by Patty Welsh
66th Air Base Group Public Affairs
7/21/2015 - HANSCOM AIR FORCE BASE, Mass. -- As
the 20th anniversary of Global Positioning System, or GPS, technology
is this month, the Aerospace Management Systems Division here explains
how the technology enables their work enhancing performance and safety
of air traffic management.
"The biggest improvement that GPS technology brought to air traffic
management is that the aircraft itself can reliably know its position
rather than relying on circa 1940s ground-based nav(igation) aids," said
Ben Brandt, MITRE senior technical advisor to the Division's
Communication, Navigation, Surveillance/Air Traffic Management or
In the United States the transition to GPS-based navigation is a central
tenet of the Next Generation Air Transportation System, or NextGen.
NextGen is a massive initiative between federal partners to modernize
America's air transportation system, and according to documentation
developed by the Federal Aviation Administration, it involves a shift to
satellite-based and digital technology. The Aerospace Management
Systems Division is the main Air Force conduit for participation in
The CNS/ATM program's main focus is to ensure Air Force aircraft can
operate in this NextGen airspace. Program personnel accomplish this by
tracking and contributing to civil aviation standards forums,
interpreting the standards into a set of requirements that can be
leveraged by any Air Force aircraft program, providing subject matter
expertise to aircraft programs in design or development and ultimately
conducting an independent assessment of a program's implementation to
ensure the aircraft can safely operate in the airspace with civilian
GPS technology helps with that interoperability.
The accuracy provided by GPS allows more aircraft to fit in the same
amount of airspace by reducing the space between aircraft while
maintaining the same level of safety, and enables Performance-Based
Navigation. PBN is described on the FAA website as a series of "new
routes and procedures that primarily use satellite-based navigation and
on-board aircraft equipment to navigate with greater precision and
accuracy. PBN provides a basis for designing and implementing automated
flight paths, airspace redesign and obstacle clearance."
"PBN is a primary focus area of NextGen," said Brandt.
For the CNS/ATM office, a core objective is to assess military GPS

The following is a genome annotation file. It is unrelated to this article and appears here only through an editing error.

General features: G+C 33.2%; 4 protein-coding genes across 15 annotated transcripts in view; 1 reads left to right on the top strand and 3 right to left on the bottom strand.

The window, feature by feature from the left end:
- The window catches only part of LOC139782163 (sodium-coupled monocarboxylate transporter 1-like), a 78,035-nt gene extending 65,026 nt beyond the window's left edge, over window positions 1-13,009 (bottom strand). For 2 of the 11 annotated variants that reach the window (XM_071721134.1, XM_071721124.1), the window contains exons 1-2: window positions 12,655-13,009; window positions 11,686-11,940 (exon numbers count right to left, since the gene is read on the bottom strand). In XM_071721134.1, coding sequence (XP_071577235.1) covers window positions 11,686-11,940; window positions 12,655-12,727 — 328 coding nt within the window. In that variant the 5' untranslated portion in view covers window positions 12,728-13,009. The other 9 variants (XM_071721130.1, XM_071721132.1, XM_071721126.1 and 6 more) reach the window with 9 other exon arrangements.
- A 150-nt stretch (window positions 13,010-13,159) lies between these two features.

receivers to ensure they can provide the necessary and appropriate
information to support capabilities such as PBN.
"The ultimate goal of our GPS-related efforts is to demonstrate that the
performance of our legacy and new M-Code GPS receivers can meet the
performance necessary to be interoperable with civilian air traffic
without requiring our Air Force aircraft to equip with both civil and
military GPS receivers," said Col. Joe Leonard, Division senior materiel
Another key tenet of Hanscom's work that relies on GPS technology and
will also support NextGen is Automatic Dependent Surveillance-Broadcast,
or ADS-B Out. According to program officials, the system relays the
GPS-computed position of the aircraft to the aircraft's transponder and
broadcasts it out from the aircraft once a second. This increased rate
of position notification is much more accurate than the average 4-5
second sweep-rate of traditional secondary surveillance airport radars.
"(ADS-B Out) allows for more precise reporting of position and
information, such as velocity, that can be used in applications other
than air traffic control" said Brandt.
For example, aircraft equipped with ADS-B In receivers can receive other
aircraft ADS-B Out signals and, through cockpit displays, provide
enhanced situational awareness to the pilot. The accuracy of the GPS
position also enables improved surface surveillance and
conflict-avoidance management at busy airports.
ADS-B Out is mandated to be implemented in U.S. airspace on Jan. 1, 2020, and in Europe June 7, 2020.
In addition to NextGen, Brandt says there are other efforts across the
globe under various names, but the philosophy remains the same,
replacing the capabilities provided by an extensive, dated network of
ground navigation aids with GPS-based technology.
"The use of GPS in civil aviation has grown significantly over the last
decade, but there are airlines operating aircraft still today that do
not use GPS," he said.
This is largely due to the previous use of selective availability, which
was an "intentional degradation of public GPS signals implemented for
national security reasons," according to the GPS.gov website. In 2000,
President Clinton authorized its discontinuation to ensure all users,
whether military or civilian, could receive the most accurate
According to Brandt, the ADS-B mandate will drive more civil aircraft to
use GPS, so its importance as critical infrastructure will continue to
The CNS/ATM program was originally stood up by the Secretary of Defense
in 1996 to address the addition of Navigation Safety equipment on Air
Force aircraft after a couple of high-profile incidents, including a
CT-43 crash into a mountain in Croatia that killed then Secretary of
Commerce Ron Brown.
Since that time, according to program officials, the CNS/ATM program has
become the Center of Excellence for the Air Force for all capabilities
related to civil airspace access. Recently the Division has teamed with
Air Force Life Cycle Management Center Avionics Engineering Division and
the Space and Missile Systems Center GPS User Equipment Office to
develop a set of recommendations on courses of action Air Force aircraft
can take to integrate ADS-B, Mode 5 IFF and the new M-Code GPS
capabilities, which will be presented to the AFLCMC commander during a
review in August.